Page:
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Male, 50-59 years old and science teacher — what you should be for best work-life balance 

Study based on responses from 3 Indian universities says men among all genders, old people among age groups, and science faculty members enjoy greater work-life balance.

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New Delhi: If you’re 50-59 years old, male and teaching science at a higher education level, you’re likely to have the best work-life balance possible, a new study has suggested.

The study by researchers from three Indian institutions has found that within the teaching community, men among all genders, old people among all age groups, and faculty members in science departments tend to enjoy greater work-life balance.

Work-life balance refers to management of time devoted to work — formal employment — and life — leisure, relaxation etc. The absence of a proper work-life balance can cause serious health troubles in the later years of life.

Published in the October-December issue of academic journal Sage Open, the study is based on 263 responses from five universities in Karnataka.

It throws light on the variation within higher education teachers and paves way for research in other sectors. It was conducted by scholars from All India Institute of Medical Sciences Bhopal, Manipal Academy of Higher Education and Poornaprajna Institute of Management, Udupi, in Karnataka.

Gender gap

The survey reveals that women were mostly placed in disadvantageous positions as far as having a balanced life was concerned. 

For instance, 33.1 per cent of women respondents agreed that there wasn’t much time to relax, socialise, or spend time with a partner or family after work. Only 18.9 per cent men felt the same.

The study says about 36 per cent women respondents said they felt worried about the effects of work-related stress on their health. Twenty-six per cent of men felt this.

Compared to men, women are also likely to run out of time for hobbies, find it tougher to maintain friendships and relationships, and to think that forgetting about work issues was a hard thing to do.

On average, a male respondent was 1.53 times likelier to record a better work-life balance than a female respondent, the study said. 

Also read: Short-sleepers are more likely to suffer from irregular and heavy periods

Old age and science departments help

The study notes that while a lot of literature is available about work-life balance for women workers, this research extends the conversation to other demographics.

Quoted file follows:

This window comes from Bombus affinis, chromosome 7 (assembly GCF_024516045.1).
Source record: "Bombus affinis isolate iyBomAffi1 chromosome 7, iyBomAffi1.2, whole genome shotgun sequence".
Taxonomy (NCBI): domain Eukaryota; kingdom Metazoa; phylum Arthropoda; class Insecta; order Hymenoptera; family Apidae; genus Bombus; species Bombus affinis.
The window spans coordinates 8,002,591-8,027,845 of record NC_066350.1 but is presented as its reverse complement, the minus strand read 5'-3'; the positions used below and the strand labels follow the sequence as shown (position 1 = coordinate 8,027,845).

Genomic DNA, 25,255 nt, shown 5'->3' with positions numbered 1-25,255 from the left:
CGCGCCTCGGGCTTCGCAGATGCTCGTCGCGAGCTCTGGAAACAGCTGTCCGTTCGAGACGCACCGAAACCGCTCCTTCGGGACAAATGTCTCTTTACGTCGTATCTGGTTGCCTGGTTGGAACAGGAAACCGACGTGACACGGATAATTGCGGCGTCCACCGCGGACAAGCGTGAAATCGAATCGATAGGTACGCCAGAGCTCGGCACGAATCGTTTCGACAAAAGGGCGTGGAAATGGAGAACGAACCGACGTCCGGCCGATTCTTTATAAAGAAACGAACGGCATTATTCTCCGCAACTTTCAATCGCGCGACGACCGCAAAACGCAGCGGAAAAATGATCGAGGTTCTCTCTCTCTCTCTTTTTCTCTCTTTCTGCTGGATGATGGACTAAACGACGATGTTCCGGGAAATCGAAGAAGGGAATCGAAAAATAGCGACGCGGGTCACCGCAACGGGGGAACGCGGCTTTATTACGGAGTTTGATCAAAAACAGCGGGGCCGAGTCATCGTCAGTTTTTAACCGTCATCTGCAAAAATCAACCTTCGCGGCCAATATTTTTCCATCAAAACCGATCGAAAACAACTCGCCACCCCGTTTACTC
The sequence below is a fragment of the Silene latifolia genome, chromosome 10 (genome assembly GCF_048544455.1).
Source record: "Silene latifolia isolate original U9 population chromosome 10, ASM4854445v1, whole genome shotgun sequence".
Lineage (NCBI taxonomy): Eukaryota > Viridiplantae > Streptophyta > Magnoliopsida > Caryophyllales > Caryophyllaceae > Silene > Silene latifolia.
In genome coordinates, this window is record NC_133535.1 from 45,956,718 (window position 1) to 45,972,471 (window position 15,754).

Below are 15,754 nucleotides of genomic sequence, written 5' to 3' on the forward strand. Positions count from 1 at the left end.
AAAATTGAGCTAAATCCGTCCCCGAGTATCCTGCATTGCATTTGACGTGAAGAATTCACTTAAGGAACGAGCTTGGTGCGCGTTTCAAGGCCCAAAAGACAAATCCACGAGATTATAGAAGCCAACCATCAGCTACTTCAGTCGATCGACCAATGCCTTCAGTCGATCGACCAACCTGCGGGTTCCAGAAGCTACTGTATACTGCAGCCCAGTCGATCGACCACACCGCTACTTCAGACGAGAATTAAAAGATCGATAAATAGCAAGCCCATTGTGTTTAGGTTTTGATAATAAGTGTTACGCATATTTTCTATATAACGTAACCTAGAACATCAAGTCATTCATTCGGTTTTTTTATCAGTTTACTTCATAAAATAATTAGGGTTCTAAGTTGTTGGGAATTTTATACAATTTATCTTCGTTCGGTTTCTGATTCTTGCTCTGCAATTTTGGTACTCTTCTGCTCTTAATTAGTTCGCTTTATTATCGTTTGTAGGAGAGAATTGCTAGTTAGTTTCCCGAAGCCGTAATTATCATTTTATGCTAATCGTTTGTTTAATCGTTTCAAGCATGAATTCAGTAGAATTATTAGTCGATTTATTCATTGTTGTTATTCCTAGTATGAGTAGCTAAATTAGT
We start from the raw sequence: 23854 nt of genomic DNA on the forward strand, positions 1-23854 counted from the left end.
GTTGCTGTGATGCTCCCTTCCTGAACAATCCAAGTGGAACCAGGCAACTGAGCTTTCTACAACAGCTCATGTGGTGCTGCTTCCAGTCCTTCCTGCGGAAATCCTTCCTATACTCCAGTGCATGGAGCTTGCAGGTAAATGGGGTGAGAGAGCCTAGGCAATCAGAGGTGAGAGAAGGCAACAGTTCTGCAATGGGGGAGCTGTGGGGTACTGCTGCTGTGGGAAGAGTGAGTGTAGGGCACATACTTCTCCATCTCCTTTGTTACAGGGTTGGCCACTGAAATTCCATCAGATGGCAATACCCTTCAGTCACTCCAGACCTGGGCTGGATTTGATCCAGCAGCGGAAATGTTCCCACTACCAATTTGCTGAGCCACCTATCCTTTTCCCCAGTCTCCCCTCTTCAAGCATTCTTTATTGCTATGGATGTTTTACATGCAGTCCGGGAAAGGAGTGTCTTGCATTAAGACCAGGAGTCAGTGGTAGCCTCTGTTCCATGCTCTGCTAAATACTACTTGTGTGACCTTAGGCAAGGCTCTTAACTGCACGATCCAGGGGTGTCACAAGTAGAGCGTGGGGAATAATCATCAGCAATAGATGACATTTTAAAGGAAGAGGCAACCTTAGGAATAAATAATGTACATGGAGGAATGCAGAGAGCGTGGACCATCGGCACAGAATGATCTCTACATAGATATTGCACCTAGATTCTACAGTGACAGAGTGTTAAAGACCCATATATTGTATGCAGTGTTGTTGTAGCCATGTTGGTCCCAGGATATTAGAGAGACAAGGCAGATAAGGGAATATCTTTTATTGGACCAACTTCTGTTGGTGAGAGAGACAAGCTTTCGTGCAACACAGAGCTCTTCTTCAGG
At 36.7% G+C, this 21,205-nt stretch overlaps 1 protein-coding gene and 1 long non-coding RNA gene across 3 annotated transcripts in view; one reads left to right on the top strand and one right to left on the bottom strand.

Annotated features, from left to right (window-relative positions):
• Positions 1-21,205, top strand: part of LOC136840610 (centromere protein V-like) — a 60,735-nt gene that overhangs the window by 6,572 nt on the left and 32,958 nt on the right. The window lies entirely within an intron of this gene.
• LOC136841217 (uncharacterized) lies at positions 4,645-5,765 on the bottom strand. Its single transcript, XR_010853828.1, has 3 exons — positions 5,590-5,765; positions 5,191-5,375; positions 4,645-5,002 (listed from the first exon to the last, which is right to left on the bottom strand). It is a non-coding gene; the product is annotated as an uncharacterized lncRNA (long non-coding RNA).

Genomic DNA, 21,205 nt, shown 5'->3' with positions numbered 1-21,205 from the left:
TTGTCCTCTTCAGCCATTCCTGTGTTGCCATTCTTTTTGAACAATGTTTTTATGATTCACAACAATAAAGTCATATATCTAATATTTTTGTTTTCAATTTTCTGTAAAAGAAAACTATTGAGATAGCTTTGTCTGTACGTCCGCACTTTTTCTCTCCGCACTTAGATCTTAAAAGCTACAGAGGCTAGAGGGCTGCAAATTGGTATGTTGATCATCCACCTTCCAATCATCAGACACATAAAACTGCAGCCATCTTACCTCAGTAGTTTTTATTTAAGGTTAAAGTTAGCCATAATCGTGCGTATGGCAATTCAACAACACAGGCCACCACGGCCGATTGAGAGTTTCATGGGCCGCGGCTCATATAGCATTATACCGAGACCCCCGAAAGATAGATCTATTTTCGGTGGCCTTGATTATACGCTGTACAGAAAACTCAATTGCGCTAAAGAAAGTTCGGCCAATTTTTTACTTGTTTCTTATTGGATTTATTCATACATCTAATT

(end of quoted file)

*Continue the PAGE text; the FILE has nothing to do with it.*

According to the survey, young scholars tend to enjoy less work-life balance than the older ones. On average, faculty members aged below 40 scored 2.25 times less compared to those who were above 50. They also get 1.85 times less likely to find work-life balance as compared to those aged 40-49.

Compared to the average of all faculties, science faculty members are 1.6 times likelier to have a better work-life balance, the study states.

What explains these numbers?

The study cites extant research to explain why a limited set of people manage a better work-life balance.

Firstly, the gendered roles within the society could explain why men manage it better. “In India, the male employee’s involvement in caring functions at the non-work setting is less. The Indian culture considers caring functions such as cooking, sanitation, dependent care responsibilities, etc. as woman-centric,” the study states.

“These caring functions consume considerable time in the family. A woman spends 271 minutes/day on an average on caring functions, and the male spends 31 minutes. Further, Indian society expects women to view the husband’s career more important over one’s own career advancement goals,” it says.

For older faculty members, experience and expertise plays a significant role in their work life balance. “Self-confidence and self-efficacy of the faculties grow over the years with exposure to real work and life challenges and the training related to work affairs,” it adds.

Science faculties score better as high orderliness and quantitative attributes make the subject easier to teach as compared to social sciences, which have both qualitative and quantitative aspects to cover.

Also read: Is brushing your teeth for two minutes enough? What the evidence says


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